Kensington, NH (AP) — An accidental shooting led police in New Hampshire to a house that was overrun with more than 70 cats and was declared uninhabitable because it was covered with feline feces and urine.

Police in Kensington got a call from a hospital on Wednesday that a man was admitted to the emergency room with a gunshot wound to the abdomen. Police went to the hospital and spoke to the man, who said he was cleaning a rifle and put it on a workbench when it fell to the floor and discharged a round, injuring him. Police concluded it was an accidental shooting.

Police also went to the home, where they initially found at least 30 cats.

“There was an overwhelming odor coming from inside the residence,” Kensington Police Chief Scott Cain said in a news release Friday. “It was discovered (the) inside was completely covered in feline feces and urine.”

Police called the New Hampshire Society for the Prevention of Cruelty to Animals, which removed 67 black and white cats on Wednesday. Five more were found on Friday.

Cain said that ammonia levels tested in the house were much higher than what is considered safe. A health officer was contacted, and “it was determined the residence was uninhabitable and was condemned immediately,” Cain said.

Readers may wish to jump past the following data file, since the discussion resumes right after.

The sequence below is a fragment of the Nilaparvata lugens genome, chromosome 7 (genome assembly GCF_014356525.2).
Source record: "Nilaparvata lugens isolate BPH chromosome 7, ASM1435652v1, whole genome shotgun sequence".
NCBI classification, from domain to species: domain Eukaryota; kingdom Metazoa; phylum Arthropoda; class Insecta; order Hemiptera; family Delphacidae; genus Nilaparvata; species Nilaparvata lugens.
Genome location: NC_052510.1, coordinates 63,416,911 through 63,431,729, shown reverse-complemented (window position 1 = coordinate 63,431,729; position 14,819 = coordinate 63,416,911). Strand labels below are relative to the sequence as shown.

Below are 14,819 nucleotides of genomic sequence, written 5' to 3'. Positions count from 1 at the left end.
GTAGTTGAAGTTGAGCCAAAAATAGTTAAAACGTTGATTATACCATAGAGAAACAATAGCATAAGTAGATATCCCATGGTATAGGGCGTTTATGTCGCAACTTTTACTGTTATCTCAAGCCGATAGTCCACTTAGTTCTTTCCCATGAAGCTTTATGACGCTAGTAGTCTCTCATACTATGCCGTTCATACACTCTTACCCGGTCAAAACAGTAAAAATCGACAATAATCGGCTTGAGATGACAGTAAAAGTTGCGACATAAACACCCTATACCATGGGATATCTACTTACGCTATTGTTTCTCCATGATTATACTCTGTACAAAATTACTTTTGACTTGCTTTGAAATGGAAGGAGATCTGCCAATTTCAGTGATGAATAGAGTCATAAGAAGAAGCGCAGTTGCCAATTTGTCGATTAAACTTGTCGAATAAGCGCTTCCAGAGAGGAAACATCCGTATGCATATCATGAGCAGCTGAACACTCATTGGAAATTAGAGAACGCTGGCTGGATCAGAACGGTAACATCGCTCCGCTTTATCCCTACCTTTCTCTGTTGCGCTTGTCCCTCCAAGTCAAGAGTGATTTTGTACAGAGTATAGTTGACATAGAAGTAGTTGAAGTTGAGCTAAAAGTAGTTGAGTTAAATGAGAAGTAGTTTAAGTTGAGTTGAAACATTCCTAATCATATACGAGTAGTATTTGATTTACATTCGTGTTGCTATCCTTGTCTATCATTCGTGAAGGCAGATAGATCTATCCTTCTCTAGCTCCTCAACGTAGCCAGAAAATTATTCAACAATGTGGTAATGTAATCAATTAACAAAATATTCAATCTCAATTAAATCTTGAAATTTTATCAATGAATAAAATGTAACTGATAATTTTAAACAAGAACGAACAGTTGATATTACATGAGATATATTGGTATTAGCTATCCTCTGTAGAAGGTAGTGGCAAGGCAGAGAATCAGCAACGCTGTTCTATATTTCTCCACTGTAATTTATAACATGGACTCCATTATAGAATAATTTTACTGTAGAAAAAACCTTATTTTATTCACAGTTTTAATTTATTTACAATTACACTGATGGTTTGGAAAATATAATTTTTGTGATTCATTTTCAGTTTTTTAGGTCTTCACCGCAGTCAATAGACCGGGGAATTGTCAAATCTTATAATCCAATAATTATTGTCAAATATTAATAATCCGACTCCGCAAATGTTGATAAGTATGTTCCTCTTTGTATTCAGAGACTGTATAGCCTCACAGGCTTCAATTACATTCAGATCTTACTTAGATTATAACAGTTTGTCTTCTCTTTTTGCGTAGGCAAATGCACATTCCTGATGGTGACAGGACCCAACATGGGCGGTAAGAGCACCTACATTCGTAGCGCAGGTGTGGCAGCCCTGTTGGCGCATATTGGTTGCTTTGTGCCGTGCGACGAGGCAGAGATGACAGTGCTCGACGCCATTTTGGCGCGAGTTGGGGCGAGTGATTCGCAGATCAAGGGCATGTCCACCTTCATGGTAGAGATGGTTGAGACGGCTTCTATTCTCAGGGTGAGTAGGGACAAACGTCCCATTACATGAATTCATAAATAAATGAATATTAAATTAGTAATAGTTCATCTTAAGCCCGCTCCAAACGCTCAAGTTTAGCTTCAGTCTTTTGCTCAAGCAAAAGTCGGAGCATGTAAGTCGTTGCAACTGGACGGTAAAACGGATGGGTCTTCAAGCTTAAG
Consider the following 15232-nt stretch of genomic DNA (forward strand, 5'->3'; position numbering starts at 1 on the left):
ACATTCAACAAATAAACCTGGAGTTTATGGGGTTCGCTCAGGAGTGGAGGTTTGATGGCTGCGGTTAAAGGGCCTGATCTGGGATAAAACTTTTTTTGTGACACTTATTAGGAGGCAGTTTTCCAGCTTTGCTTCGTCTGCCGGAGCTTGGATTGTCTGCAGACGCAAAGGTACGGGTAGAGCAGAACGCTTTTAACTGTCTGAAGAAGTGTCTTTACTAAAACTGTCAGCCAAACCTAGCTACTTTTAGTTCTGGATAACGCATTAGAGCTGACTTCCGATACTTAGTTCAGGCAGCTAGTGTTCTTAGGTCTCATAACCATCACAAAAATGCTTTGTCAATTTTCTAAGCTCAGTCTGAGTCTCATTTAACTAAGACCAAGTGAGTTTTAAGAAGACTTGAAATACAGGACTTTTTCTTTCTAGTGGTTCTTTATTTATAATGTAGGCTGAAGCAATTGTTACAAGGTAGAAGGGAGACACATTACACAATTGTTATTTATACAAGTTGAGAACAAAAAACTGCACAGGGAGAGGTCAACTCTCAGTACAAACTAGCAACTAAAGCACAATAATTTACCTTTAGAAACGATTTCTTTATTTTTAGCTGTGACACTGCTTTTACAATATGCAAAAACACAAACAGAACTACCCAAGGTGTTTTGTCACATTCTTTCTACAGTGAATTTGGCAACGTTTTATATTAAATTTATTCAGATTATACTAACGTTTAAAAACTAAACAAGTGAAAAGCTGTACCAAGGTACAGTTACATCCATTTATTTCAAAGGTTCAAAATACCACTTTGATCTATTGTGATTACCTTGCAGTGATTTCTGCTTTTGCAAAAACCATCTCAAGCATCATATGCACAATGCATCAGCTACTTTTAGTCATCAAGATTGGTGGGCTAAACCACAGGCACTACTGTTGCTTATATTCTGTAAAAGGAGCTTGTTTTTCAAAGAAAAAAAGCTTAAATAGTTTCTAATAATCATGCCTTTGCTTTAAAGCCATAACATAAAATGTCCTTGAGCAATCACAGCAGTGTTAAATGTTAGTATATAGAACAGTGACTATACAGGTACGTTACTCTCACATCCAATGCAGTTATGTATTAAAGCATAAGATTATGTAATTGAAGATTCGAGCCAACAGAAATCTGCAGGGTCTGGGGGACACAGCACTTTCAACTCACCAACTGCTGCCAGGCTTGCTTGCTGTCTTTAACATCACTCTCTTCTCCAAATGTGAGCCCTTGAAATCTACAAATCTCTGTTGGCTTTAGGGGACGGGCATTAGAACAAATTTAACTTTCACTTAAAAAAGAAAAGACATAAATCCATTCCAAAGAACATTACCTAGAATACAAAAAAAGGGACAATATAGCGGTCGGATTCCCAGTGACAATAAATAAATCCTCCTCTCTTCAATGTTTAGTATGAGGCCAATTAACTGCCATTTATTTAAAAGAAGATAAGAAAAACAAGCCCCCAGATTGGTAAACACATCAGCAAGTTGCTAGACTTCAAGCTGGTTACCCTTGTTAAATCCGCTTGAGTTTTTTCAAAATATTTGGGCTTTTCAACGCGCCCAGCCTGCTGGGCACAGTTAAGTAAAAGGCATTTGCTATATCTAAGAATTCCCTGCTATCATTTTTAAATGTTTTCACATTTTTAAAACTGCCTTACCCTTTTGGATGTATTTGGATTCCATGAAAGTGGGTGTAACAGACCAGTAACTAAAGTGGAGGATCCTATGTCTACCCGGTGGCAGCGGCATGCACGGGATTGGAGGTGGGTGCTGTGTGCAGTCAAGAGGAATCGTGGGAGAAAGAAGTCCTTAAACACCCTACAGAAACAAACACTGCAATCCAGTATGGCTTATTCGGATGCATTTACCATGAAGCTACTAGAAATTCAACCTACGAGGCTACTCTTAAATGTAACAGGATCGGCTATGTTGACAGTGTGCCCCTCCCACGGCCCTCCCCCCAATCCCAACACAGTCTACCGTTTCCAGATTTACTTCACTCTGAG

He said the cats’ health will be determined before any criminal charges would be brought forward. He said the man would face a charge related to the rifle discharge.

Based on preliminary exams of the cats, “they are in pretty good shape,” Lisa Dennison, executive director of the SPCA in Stratham, said on Friday. “Some were thinner, some were chunkier … you can imagine with 72 cats fighting over food, there’ll be winners and losers, just in terms of individuality and competing.”

She said the cats, who range in age from kittens to adults, are scared but friendly.

Dennison said the organization just cut the ribbon on a campus expansion last Saturday, and a week later, “we are using every single inch of that new space to quarantine and isolate this very large volume of cats.”

She directed adoption inquiries to the organization’s website.